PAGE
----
Michael Zaki, Doniel Drazin
  1. UCLA David Geffen School of Medicine, Los Angeles, California, USA
  2. Department of Neurosurgery, Cedars-Sinai Medical Center, 8700 Beverly Boulevard, West Hollywood, USA

Correspondence Address:
Doniel Drazin
Department of Neurosurgery, Cedars-Sinai Medical Center, 8700 Beverly Boulevard, West Hollywood, USA


Copyright: © 2014 Drazin D This is an open-access article distributed under the terms of the Creative Commons Attribution License, which permits unrestricted use, distribution, and reproduction in any medium, provided the original author and source are credited.

How to cite this article: Zaki M, Drazin D. Smartphone use in neurosurgery? APP-solutely!. Surg Neurol Int 24-Jul-2014;5:113

How to cite this URL: Zaki M, Drazin D. Smartphone use in neurosurgery? APP-solutely!. Surg Neurol Int 24-Jul-2014;5:113. Available from:

Date of Submission

Date of Acceptance

Date of Web Publication


Background:A number of smartphone medical apps have recently emerged that may be helpful for the neurosurgical patient, practitioner, and trainee. This study aims to review the current neurosurgery-focused apps available for the iPhone, iPad, and Android platforms as of December 2013.

Methods:Two of the most popular smartphone app stores (Apple Store and Android Google Play Store) were surveyed for neurosurgery-focused apps in December 2013. Search results were categorized based on their description page. Data were collected on price, rating, app release date, target audience, and medical professional involvement in app design. A review of the top apps in each category was performed.

Results:The search resulted in 111 unique apps, divided into these 7 categories: 16 (14%) clinical tools, 17 (15%) conference adjunct, 27 (24%) education, 18 (16%) literature, 15 (14%) marketing, 10 (9%) patient information, and 8 (7%) reference. The average cost of paid apps was $23.06 (range: $0.99-89.99). Out of the 111 apps, 71 (64%) were free, 48 (43%) had reviews, and 14 (13%) had more than 10 reviews. Seventy-three (66%) apps showed evidence of medical professional involvement. The number of apps being released every year has been increasing since 2009.

Conclusions:There are a number of neurosurgery-themed apps available to all audiences. There was a lack of patient information apps for nonspinal procedures. Most apps did not have enough reviews to evaluate their quality. There was also a lack of oversight to validate the accuracy of medical information provided in these apps.

Keywords: Applications, apps, iPhone, mobile, neurosurgery, smartphone


Smartphone device use among the general population and by health care providers has been on the rise.[ 21 ] The advanced technology and fascinating hardware available on smartphones allow them to offer various apps that have proven useful in the medical setting.[ 5 13 14 16 ] These apps also deliver portable and convenient methods of education for clinicians in training and patients.[ 6 7 ] A recent survey found that 60% of physicians access Epocrates (a drug reference app) three times a day while 40% of physicians are recommending apps to their patients, however, more than half of the physicians surveyed do not know which apps are “good to share.”[ 28 ] To date, the use of smartphone apps has been reviewed in a range of specialties but no comprehensive review of apps available for the field of neurosurgery has been done recently.[ 3 4 8 15 17 19 20 22 23 25 29 ] The aim of this study was to review and categorize contemporary neurosurgery-focused apps that are either helpful in clinical/academic practice or which facilitate education for patients and health care provider trainees on the iPhone, iPad, and Android platforms.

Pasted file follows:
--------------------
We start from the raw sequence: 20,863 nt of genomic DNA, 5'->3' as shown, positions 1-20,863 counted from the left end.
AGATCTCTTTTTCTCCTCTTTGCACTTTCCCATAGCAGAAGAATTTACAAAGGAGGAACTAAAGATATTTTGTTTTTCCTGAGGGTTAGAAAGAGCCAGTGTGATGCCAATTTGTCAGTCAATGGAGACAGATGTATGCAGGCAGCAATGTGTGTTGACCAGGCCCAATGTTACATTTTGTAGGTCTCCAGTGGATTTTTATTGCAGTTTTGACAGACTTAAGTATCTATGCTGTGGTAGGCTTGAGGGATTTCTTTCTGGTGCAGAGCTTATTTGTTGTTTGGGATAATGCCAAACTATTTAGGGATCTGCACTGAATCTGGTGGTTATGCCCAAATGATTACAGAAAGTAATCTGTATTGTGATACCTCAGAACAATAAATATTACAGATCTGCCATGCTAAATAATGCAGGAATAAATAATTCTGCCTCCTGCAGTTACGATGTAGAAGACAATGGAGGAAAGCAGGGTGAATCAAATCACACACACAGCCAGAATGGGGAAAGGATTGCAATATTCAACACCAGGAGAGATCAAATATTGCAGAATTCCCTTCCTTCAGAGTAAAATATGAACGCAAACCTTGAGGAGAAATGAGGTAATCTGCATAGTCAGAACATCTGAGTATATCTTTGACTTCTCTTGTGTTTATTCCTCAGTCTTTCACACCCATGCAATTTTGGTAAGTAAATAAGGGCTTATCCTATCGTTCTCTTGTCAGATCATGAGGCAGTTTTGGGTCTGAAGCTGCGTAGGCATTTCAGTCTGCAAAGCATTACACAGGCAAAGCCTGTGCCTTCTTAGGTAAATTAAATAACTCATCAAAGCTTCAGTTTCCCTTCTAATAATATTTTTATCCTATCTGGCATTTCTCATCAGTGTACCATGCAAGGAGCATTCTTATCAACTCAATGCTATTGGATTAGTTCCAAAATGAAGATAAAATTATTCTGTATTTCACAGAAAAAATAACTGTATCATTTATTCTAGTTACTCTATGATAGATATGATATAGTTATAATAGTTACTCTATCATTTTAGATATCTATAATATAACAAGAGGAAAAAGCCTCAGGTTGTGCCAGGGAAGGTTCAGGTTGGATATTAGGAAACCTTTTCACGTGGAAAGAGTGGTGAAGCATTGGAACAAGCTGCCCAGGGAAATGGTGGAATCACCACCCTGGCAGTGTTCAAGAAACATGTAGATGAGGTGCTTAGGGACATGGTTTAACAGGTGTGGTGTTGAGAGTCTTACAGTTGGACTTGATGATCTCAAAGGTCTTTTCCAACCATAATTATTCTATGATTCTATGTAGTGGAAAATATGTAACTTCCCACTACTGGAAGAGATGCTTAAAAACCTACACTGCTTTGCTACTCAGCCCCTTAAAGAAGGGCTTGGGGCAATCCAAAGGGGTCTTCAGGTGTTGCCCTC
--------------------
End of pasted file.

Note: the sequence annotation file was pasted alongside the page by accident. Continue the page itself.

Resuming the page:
Between December 1, 2013 and December 16, 2013, the United States Apple App Store and Android Google Play App Store were surveyed for neurosurgery-related apps using the keywords “neurosurgery,” “neuro surgery,” “neurological surgery,” “neurosurgical,” “neurosurgeon,” “neurological surgeon,” “brain surgery,” “brain surgeon,” “spine surgery,” “spine surgeon,“ “spinal surgery,” “back surgery,” “back surgeon,“ “craniotomy,” “deep brain stimulation,” and “hydrocephalus.” For each app, data was collected on the number of reviewers, ratings, price, release date, and supported platform based on information in the app summary page provided by the app developer. Data on app release date was only available on the United States Apple App Store. If an app had multiple versions, the ratings and number of reviewers was collected for all versions of the app, not just the most current one. Based on the app summary page and screen shots, apps were grouped into seven categories (clinical tool, conference adjunct, education, literature, patient information, marketing, and reference) and summarized for clarity with results tabulated using Excel 2010 (Microsoft, Redmond, WA, USA). The target audience and medical professional involvement were also evaluated based on the app summary page and screen shots. If the app had a developer website listed in the app summary page, the developer website was visited and used to assist in assigning the app to a category and evaluating target audience and medical professional involvement. While the search keywords came up with many other apps that were not neurosurgery focused, these were omitted from this review as these were not helpful in clinical and academic practice, patient education, or education of neurosurgery residents and fellows. Non-English apps, games, free “lite” versions of fully functional apps, neurology-specific apps, and orthopedic-specific apps were also excluded. The functionality of the top three apps with five or more reviews based on ratings within each category was reviewed. Applications were not purchased or downloaded.